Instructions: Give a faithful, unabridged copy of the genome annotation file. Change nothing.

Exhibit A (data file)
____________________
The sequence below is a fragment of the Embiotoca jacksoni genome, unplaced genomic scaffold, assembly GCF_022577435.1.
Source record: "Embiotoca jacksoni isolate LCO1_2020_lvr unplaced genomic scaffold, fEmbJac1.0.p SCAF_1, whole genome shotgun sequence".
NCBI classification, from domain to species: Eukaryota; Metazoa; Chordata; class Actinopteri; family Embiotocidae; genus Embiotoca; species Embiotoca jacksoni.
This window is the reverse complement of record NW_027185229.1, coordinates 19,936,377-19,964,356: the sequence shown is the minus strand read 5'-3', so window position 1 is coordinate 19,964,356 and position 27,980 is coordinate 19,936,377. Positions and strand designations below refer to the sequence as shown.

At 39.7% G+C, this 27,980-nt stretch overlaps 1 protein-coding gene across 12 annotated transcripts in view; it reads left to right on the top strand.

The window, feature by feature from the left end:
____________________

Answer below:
The sequence below is a fragment of the Embiotoca jacksoni genome, unplaced genomic scaffold, assembly GCF_022577435.1.
Source record: "Embiotoca jacksoni isolate LCO1_2020_lvr unplaced genomic scaffold, fEmbJac1.0.p SCAF_1, whole genome shotgun sequence".
NCBI classification, from domain to species: Eukaryota; Metazoa; Chordata; class Actinopteri; family Embiotocidae; genus Embiotoca; species Embiotoca jacksoni.
This window is the reverse complement of record NW_027185229.1, coordinates 19,936,377-19,964,356: the sequence shown is the minus strand read 5'-3', so window position 1 is coordinate 19,964,356 and position 27,980 is coordinate 19,936,377. Positions and strand designations below refer to the sequence as shown.

At 39.7% G+C, this 27,980-nt stretch overlaps 1 protein-coding gene across 12 annotated transcripts in view; it reads left to right on the top strand.

The window, feature by feature from the left end: